Tiny size, rechargable, auto-stop filling


Takes longer to inflate vehicle tires, will need multiple charges for multiple large tires

Measuring only 1.9 x 1.9 x 9.75 inches, this portable tire inflator will easily fit in glove compartments and other storage cubbies that larger, awkwardly-shaped compressors will not. Its onboard battery charges from household current or your car's power port via a USB cord. According to the manufacturer, it provides thirty minutes of continuous operation— sufficient performance to completely reinflate a flat passenger-car tire or top up several that are down a few pounds.

Users can select imperial or metric units for information displayed on the inflator's screen, and a smart shutoff feature stops it at a user-selected pressure. There's an onboard compartment for inflation tools and an integral LED flashlight, something that's almost obligatory on rechargeable tools of all sorts today.

While the Nulksen offers a maximum pressure of 150 PSI, it's important to understand that it won't deliver enough airflow at maximum pressure for heavy-duty jobs; it is not for filling large truck tires or other high-pressure, high-airflow applications. However, it should work just fine on passenger car tires, bicycle tires, and so on.

This tire inflator is actually sold under several different brand names. Each one has a different external appearance, but internal, functional components remain the same. As prices and discounts can fluctuate wildly, we suggest purchasing whichever happens to be the least expensive whenever you decide to buy one.

Curiously, warranties are not consistent across the different brands. Nulksen and TGBOX both offer one-year warranties, while Sparnaci doesn't give much information about their warranty at all.


Compact size, rechargeable, not too pricey


Not for heavy-duty applications such as inflating large truck tire

4. Best for use With a Compressor: Astro Ai Inflator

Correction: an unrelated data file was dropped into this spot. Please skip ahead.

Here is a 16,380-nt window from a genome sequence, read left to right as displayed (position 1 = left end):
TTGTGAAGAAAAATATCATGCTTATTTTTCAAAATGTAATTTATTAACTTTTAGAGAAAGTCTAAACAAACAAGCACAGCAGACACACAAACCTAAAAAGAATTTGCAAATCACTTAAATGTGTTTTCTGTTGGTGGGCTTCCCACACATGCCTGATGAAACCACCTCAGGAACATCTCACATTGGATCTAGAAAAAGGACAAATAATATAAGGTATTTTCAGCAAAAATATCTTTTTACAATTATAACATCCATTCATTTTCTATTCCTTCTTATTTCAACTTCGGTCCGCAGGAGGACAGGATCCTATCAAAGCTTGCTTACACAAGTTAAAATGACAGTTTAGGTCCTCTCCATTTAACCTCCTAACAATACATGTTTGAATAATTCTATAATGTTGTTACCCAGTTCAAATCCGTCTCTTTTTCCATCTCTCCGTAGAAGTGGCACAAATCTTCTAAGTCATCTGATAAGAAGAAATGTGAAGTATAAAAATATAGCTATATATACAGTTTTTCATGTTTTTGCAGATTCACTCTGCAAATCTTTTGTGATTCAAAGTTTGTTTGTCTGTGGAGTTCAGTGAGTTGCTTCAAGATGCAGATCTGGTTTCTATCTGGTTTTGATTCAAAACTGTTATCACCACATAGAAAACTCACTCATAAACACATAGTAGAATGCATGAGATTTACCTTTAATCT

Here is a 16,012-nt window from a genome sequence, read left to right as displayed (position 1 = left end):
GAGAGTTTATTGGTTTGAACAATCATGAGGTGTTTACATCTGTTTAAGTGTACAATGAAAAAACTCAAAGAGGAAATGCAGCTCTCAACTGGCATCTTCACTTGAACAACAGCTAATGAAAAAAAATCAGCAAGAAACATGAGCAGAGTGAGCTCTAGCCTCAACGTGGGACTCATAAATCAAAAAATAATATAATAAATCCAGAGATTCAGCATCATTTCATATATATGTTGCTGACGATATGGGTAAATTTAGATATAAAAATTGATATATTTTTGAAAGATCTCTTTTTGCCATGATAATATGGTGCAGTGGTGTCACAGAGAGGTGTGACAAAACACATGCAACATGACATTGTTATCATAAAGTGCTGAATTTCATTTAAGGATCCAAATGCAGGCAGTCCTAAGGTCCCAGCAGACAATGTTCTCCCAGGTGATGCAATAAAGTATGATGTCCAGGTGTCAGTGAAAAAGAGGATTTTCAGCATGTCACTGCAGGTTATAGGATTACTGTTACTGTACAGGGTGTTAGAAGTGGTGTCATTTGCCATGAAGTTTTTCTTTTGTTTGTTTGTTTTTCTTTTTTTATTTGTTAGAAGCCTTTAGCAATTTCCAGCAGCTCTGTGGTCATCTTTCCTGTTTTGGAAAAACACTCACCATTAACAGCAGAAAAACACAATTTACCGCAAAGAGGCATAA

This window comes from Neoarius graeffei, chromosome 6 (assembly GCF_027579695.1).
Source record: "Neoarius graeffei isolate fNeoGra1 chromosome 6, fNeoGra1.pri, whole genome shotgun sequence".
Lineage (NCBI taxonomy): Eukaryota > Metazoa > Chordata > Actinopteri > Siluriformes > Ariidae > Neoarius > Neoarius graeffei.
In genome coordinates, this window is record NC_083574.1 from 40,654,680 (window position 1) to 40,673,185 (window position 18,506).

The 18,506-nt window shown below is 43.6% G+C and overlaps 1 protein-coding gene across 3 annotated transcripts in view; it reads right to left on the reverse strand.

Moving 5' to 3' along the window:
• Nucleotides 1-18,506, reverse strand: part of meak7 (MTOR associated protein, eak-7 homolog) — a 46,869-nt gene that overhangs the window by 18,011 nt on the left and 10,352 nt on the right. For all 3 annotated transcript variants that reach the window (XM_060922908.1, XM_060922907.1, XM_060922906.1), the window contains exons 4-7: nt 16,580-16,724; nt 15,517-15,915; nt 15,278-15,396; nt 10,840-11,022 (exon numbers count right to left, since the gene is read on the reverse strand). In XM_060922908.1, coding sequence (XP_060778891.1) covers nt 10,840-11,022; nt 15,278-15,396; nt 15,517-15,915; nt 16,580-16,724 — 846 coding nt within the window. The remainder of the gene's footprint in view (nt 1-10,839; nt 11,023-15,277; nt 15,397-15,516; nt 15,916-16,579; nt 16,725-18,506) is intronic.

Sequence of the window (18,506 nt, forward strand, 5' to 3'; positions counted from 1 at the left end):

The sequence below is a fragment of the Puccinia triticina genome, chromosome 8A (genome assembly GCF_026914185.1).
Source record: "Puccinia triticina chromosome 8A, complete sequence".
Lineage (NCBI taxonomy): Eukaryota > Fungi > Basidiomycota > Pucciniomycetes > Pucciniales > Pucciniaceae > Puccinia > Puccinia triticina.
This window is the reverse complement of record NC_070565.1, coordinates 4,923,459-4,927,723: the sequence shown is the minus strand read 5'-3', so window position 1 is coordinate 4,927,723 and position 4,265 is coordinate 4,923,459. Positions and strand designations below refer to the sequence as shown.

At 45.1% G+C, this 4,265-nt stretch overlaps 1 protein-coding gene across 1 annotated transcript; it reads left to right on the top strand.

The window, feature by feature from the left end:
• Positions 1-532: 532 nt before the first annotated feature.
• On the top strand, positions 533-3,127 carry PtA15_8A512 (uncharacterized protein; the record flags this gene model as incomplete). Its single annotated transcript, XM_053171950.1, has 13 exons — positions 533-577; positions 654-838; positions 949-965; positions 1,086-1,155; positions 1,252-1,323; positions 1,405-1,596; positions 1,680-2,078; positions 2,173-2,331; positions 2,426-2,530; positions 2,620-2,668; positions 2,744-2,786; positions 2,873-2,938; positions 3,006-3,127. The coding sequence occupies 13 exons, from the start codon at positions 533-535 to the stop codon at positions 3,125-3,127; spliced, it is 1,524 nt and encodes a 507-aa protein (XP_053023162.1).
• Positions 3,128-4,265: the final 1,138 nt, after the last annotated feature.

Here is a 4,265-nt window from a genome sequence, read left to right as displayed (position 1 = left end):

This is the inflator we keep hanging on the wall at the AutoGuide Garage. If you have an even a small air compressor (we have a little six-gallon pancake compressor for light-duty jobs), a pneumatic inflator that clips into an air line makes inflating tires take seconds, rather than minutes.

The AstroAI inflator is very inexpensive, but very high quality with an all-metal body incorporating a bleed valve, and brass fittings. There's a quick-release chuck which is a little finicky to use, but much faster than a screw-on connector. There are very stiff swivels at both ends of the inflator hose, which will probably loosen up with time. Ours came with a 1/4-inch NPT male quick-connect fitting, valve core tool, teflon tape, and extra valve stem caps.

The digital gauge takes a pair of AAA batteries, has a bright backlight you can turn on and off, and displays various units of pressure measurement. This model will inflate tires from 3.0 PSI up to 250 PSI, making it suitable for motorcycle, truck and commercial tires; or the chuck screws off to accept a Presta adaptor.

5. Best for Heavy Duty Use: GSPSCN Tire Inflator

Featuring a double cylinder design and maximum pressure of 150 PSI, this is our recommendation for heavy duty use. Air flow peaks at 70L/min on the GSPSCN, which allows you to inflate a standard vehicle tire in from zero to 40 PSI in about 1.5 minutes. One feature we like with this inflator is that it's equipped with rubber feet at the bottom, so the pump stays in place while operating. Many of the inflators we've used in the past vibrate quite a bit while in use, sometimes to the extent that they start walking themselves away.

It's equipped with an 11.5-feet air hose and the 12V power port/cigarette lighter power cord is the same length, giving you a total of 23 feet of reach to reach tires easily from front to back. Unlike some of our other recommendations, this inflator doesn't have a digital display and while that may be more difficult to figure out the pressure, there's not much to fail, and it's easier to see in bright sunlight. The built-in handle makes it convenient to carry the tire inflator, and it can be flipped so it doesn't get in the way when it's not in use.

Included with the inflator are battery clamps, in case you don't have easy access to a cigarette lighter receptacle; three adapters to inflate household objects;, and a bag for easy storage. Many users report inflating 35-inch off-road tires with ease.


Powerful and fast pump, long reach, includes battery clamps, built-in handle


Some may prefer digital gauge, no auto shutoff feature

6. Best Cordless: Milwaukee M12 Cordless Compressor

Milwaukee is well known for cordless power tools; they’re probably one of the first brands that comes to mind for battery-operated drills and so on, but their portable air compressors are very highly rated too.

Milwaukee says their M12 portable, cordless air compressor can inflate a normal car tire to 28-35 PSI in under one minute; a truck tire can be inflated to 30-45 PSI in less than four. This is down to the compressor’s 88 CFM, 120 PSI capability. An automatic-shutoff system Milwaukee calls Truefill senses the rate of inflation and stops inflating at the desired pressure; an illuminated LCD pressure gauge displays both current and target pressures. The unit is equipped with a 26-inch hose and anti-vibration feet. It weighs in at an easy-to-handle 3.47 pounds and measures 7.5 x 6.5 x 6.5 inches.